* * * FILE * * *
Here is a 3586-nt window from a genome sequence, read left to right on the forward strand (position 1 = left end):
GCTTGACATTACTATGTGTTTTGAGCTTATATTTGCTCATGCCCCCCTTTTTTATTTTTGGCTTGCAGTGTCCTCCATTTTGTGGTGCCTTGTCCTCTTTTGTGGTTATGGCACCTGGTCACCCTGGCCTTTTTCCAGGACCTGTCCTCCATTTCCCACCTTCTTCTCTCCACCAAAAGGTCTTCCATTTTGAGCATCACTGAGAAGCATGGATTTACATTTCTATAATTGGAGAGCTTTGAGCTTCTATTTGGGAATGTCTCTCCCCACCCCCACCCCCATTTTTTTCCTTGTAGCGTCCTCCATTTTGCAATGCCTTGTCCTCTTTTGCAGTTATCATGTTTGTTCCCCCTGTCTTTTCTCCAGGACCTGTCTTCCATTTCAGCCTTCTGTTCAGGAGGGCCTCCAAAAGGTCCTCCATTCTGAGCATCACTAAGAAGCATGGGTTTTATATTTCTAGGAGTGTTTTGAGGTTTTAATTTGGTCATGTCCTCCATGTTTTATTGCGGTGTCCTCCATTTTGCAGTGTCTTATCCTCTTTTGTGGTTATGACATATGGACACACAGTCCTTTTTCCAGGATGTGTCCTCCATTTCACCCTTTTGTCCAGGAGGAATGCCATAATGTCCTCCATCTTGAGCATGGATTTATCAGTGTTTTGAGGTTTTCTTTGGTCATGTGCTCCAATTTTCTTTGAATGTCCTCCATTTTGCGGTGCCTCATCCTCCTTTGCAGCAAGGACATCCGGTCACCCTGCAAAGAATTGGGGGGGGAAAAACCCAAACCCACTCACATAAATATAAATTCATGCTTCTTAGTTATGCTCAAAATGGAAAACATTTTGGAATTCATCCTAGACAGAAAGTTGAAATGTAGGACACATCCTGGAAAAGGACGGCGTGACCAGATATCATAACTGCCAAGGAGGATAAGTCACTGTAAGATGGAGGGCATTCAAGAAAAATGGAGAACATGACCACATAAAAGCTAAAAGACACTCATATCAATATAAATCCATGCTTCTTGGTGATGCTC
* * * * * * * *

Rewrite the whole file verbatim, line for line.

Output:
Here is a 3586-nt window from a genome sequence, read left to right on the forward strand (position 1 = left end):
GCTTGACATTACTATGTGTTTTGAGCTTATATTTGCTCATGCCCCCCTTTTTTATTTTTGGCTTGCAGTGTCCTCCATTTTGTGGTGCCTTGTCCTCTTTTGTGGTTATGGCACCTGGTCACCCTGGCCTTTTTCCAGGACCTGTCCTCCATTTCCCACCTTCTTCTCTCCACCAAAAGGTCTTCCATTTTGAGCATCACTGAGAAGCATGGATTTACATTTCTATAATTGGAGAGCTTTGAGCTTCTATTTGGGAATGTCTCTCCCCACCCCCACCCCCATTTTTTTCCTTGTAGCGTCCTCCATTTTGCAATGCCTTGTCCTCTTTTGCAGTTATCATGTTTGTTCCCCCTGTCTTTTCTCCAGGACCTGTCTTCCATTTCAGCCTTCTGTTCAGGAGGGCCTCCAAAAGGTCCTCCATTCTGAGCATCACTAAGAAGCATGGGTTTTATATTTCTAGGAGTGTTTTGAGGTTTTAATTTGGTCATGTCCTCCATGTTTTATTGCGGTGTCCTCCATTTTGCAGTGTCTTATCCTCTTTTGTGGTTATGACATATGGACACACAGTCCTTTTTCCAGGATGTGTCCTCCATTTCACCCTTTTGTCCAGGAGGAATGCCATAATGTCCTCCATCTTGAGCATGGATTTATCAGTGTTTTGAGGTTTTCTTTGGTCATGTGCTCCAATTTTCTTTGAATGTCCTCCATTTTGCGGTGCCTCATCCTCCTTTGCAGCAAGGACATCCGGTCACCCTGCAAAGAATTGGGGGGGGAAAAACCCAAACCCACTCACATAAATATAAATTCATGCTTCTTAGTTATGCTCAAAATGGAAAACATTTTGGAATTCATCCTAGACAGAAAGTTGAAATGTAGGACACATCCTGGAAAAGGACGGCGTGACCAGATATCATAACTGCCAAGGAGGATAAGTCACTGTAAGATGGAGGGCATTCAAGAAAAATGGAGAACATGACCACATAAAAGCTAAAAGACACTCATATCAATATAAATCCATGCTTCTTGGTGATGCTC